With the release of the new EU GMP Annex 1, a review of current practices is required to ensure that the installed monitoring system, chosen to meet the needs of Annex 1, complies with the requirements. This chapter will review the needs of Annex 1 with systems designs currently being installed.
Pharmaceutical cleanrooms are classified according to the particle concentration of the air that is required to meet the cleanliness criteria for the manufacturing process being performed. The determination of the cleanroom class is a process based on actual statistically valid measurements, and a function of the filtration and operations status of the room, it is, in essence, a calibration of the room to ensure it meets its intended classification, it is not, primarily, a function of risk of application.
There are three measurement phases involving particle counting in cleanrooms:
As Built: a completed room with all services connected and functional but without production equipment or personnel within the facility.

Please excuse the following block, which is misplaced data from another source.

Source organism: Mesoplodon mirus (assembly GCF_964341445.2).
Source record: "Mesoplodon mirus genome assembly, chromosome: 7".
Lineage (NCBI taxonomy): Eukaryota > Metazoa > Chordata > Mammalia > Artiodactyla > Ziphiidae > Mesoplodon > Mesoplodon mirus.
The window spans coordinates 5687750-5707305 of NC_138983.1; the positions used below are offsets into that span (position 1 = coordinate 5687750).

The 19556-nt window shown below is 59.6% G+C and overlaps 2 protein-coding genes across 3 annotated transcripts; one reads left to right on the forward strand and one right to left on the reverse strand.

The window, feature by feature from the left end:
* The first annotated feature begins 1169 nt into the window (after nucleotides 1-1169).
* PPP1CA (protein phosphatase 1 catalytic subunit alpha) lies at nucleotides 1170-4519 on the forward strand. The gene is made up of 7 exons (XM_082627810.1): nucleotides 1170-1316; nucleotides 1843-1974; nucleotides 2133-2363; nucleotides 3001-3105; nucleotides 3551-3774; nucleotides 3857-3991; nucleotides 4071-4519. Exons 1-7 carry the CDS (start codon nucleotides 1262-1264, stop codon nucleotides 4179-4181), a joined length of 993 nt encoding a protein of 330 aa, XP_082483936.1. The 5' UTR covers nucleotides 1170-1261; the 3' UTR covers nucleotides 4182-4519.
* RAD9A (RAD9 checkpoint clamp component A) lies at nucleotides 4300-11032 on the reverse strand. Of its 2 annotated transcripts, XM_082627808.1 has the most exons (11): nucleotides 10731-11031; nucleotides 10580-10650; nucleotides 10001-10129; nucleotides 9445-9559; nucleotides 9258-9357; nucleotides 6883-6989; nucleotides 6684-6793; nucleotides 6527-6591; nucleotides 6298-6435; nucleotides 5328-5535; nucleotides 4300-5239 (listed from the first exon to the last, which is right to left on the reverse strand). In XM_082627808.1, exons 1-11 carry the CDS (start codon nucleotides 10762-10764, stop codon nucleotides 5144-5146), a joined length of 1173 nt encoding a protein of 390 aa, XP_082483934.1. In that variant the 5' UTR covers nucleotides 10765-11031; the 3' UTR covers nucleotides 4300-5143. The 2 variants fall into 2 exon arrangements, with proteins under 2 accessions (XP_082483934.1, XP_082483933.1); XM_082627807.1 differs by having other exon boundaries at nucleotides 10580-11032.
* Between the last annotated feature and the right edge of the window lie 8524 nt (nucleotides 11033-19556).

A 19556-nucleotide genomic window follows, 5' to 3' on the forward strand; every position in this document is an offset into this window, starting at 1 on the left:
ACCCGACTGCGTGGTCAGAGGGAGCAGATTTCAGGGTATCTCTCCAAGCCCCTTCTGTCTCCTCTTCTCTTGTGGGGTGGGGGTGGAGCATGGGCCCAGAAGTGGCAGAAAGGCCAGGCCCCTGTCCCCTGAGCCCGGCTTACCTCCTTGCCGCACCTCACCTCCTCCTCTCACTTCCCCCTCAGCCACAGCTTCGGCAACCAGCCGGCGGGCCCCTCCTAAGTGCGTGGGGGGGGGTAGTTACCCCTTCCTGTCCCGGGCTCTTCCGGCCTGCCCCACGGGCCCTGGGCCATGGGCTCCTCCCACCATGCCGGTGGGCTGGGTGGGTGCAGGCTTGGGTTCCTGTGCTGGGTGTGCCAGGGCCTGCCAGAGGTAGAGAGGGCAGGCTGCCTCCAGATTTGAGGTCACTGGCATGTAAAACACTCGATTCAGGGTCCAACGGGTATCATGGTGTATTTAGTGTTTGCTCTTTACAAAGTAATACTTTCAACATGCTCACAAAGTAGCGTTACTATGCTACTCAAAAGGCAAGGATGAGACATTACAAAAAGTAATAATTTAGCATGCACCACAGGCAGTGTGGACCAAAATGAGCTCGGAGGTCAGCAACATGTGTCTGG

At Rest: all the services are connected, all the equipment is installed and operating to an agreed manner, but no personnel are present.
Operational: all equipment is installed and is functioning to an agreed format and a specified number of personnel are present, working to an agreed procedure.
The airborne particle count test is performed by counting particles at defined grid locations within the cleanroom. The test points should be equally spaced throughout the room and at work height to demonstrate the quality of the air cleanliness at the work area. Pharmaceutical cleanrooms typically operate at Class 5 (most aseptic areas), Class 7 (surrounding areas), or Class 8 (support areas). See Figure 1 on the following page for a visual representation.
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